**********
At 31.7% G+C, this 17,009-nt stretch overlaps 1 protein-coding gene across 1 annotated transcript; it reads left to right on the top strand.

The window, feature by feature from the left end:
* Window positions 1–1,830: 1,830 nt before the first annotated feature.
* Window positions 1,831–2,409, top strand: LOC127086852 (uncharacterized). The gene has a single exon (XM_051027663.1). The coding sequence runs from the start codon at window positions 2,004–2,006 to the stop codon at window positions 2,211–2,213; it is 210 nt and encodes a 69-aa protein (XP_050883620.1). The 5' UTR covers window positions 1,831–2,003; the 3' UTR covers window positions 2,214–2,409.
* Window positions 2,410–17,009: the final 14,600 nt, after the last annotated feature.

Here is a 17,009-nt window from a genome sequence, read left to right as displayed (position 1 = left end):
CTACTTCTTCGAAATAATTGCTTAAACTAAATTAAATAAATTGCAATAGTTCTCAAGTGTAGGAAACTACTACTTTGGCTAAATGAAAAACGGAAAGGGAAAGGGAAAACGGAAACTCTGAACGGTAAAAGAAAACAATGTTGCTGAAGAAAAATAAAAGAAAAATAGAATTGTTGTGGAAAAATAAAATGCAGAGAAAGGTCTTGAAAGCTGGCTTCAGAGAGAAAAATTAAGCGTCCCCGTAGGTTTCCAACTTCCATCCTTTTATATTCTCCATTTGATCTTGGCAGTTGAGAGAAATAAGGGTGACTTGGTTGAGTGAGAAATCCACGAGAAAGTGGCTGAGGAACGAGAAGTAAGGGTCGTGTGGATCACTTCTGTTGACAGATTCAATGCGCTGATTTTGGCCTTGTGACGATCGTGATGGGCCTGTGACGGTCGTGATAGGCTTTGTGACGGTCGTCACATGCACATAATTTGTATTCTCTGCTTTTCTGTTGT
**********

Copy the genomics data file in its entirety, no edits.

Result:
At 31.7% G+C, this 17,009-nt stretch overlaps 1 protein-coding gene across 1 annotated transcript; it reads left to right on the top strand.

The window, feature by feature from the left end:
* Window positions 1–1,830: 1,830 nt before the first annotated feature.
* Window positions 1,831–2,409, top strand: LOC127086852 (uncharacterized). The gene has a single exon (XM_051027663.1). The coding sequence runs from the start codon at window positions 2,004–2,006 to the stop codon at window positions 2,211–2,213; it is 210 nt and encodes a 69-aa protein (XP_050883620.1). The 5' UTR covers window positions 1,831–2,003; the 3' UTR covers window positions 2,214–2,409.
* Window positions 2,410–17,009: the final 14,600 nt, after the last annotated feature.

Here is a 17,009-nt window from a genome sequence, read left to right as displayed (position 1 = left end):
CTACTTCTTCGAAATAATTGCTTAAACTAAATTAAATAAATTGCAATAGTTCTCAAGTGTAGGAAACTACTACTTTGGCTAAATGAAAAACGGAAAGGGAAAGGGAAAACGGAAACTCTGAACGGTAAAAGAAAACAATGTTGCTGAAGAAAAATAAAAGAAAAATAGAATTGTTGTGGAAAAATAAAATGCAGAGAAAGGTCTTGAAAGCTGGCTTCAGAGAGAAAAATTAAGCGTCCCCGTAGGTTTCCAACTTCCATCCTTTTATATTCTCCATTTGATCTTGGCAGTTGAGAGAAATAAGGGTGACTTGGTTGAGTGAGAAATCCACGAGAAAGTGGCTGAGGAACGAGAAGTAAGGGTCGTGTGGATCACTTCTGTTGACAGATTCAATGCGCTGATTTTGGCCTTGTGACGATCGTGATGGGCCTGTGACGGTCGTGATAGGCTTTGTGACGGTCGTCACATGCACATAATTTGTATTCTCTGCTTTTCTGTTGT